That would get people moving over to electric heating and heat pumps pretty sharpishly, but it’s never ever going to happen. No politician will make this happen.

Try and imagine life as a blond haired buffoon with a penchant for a party and a very short term employment contract. Add to that a weird obsession with being popular and you would have a dilemma. 

Boris Johnson has two directly opposing agendas. The first is he likes a bit of slap and tickle, so he needs to keep his girlfriend happy, the poor women. She is well known for being an environmentalist and she is responsible for persuading Boris to move to be greener.

Boris and his pals, however, also need your vote. Telling the 83% of the country that heat their houses with gas that their bill is going to rise. To nudge us away from gas is a tough call and definitely not a vote winner. It’s going to really piss off an enormous number of people who either don’t want to change, can’t afford to change or don’t understand why we need to change.

So the subsidy is not going to move. People will talk and dream about it, but it’s never going to happen. 

Very few politicians make bold choices that really make a difference and those that have done so in the past have gone on to be kicked out at the next election. Politicians are a bunch of self-centred people only interested in themselves and their families, just like the rest of us.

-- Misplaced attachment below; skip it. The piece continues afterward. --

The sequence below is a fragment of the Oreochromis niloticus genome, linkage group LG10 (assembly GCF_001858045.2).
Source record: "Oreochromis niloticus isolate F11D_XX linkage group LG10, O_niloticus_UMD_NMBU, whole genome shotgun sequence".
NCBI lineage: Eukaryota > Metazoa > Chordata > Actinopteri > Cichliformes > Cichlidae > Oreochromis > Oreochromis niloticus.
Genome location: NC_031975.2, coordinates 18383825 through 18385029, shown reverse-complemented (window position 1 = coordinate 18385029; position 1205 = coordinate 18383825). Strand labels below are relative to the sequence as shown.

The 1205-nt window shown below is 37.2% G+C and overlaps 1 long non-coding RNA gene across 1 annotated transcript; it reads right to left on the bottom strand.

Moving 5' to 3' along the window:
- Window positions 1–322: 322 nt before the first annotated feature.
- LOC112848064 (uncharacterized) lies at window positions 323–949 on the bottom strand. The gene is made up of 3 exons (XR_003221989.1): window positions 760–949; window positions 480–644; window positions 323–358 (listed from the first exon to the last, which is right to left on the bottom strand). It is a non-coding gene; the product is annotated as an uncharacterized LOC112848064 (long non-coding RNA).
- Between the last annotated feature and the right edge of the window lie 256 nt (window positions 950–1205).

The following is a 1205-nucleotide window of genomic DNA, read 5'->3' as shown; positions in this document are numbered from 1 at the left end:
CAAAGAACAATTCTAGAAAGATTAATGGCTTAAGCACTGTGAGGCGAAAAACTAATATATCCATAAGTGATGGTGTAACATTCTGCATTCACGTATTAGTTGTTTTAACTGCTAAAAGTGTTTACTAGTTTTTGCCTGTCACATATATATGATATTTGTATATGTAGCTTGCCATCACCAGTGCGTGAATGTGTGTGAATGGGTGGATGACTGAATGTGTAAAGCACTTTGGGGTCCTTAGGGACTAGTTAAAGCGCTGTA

So electricity prices will rise this winter, as will gas, and we will all moan about it. No one will actually do anything meaningful about it like turning off some lights or turning a thermostat down. Next year it will all get sorted out and the status quo will return.

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Sapper117
3 months ago

If you had left out the personal attack this would have been an interesting article. As it is the whole article is rather tainted and i wonder just how much of is rant and how much fact. A shame as i am actively looking for info on setting up a solar system to supply 8KWh complete with battery storage and the info seemed to confirm what i thought

Jeff
2 months ago

Domestic gas prices are already rising more than domestic electricity prices so the delta between gas and electric is already coming down even before any movement of levy. The multiple on my current fixed rate is 5.56, todays Scottish Power fixed rate is 2.81.

I think the government has to help facilitate a wider change programme. Encouraging and supporting a strong installer base of companies, a strong servicing capability, UK based manufacturing ideally, home insulation programme etc. If we rush into this it could be a real car crash. Of course the levy needs to move gradually, to be fair the government has already written about this and made the following announcement in October. Of course ideally everything would move quickly.

“To ensure electric heat pumps will be no more expensive to run than gas boilers, ministers want to reduce the price of electricity over the next decade by shifting levies away from electricity to gas. A call for evidence is expected to be published with decisions made in 2022”

So take part in the consultation when it is announced

Last edited 2 months ago by Jeff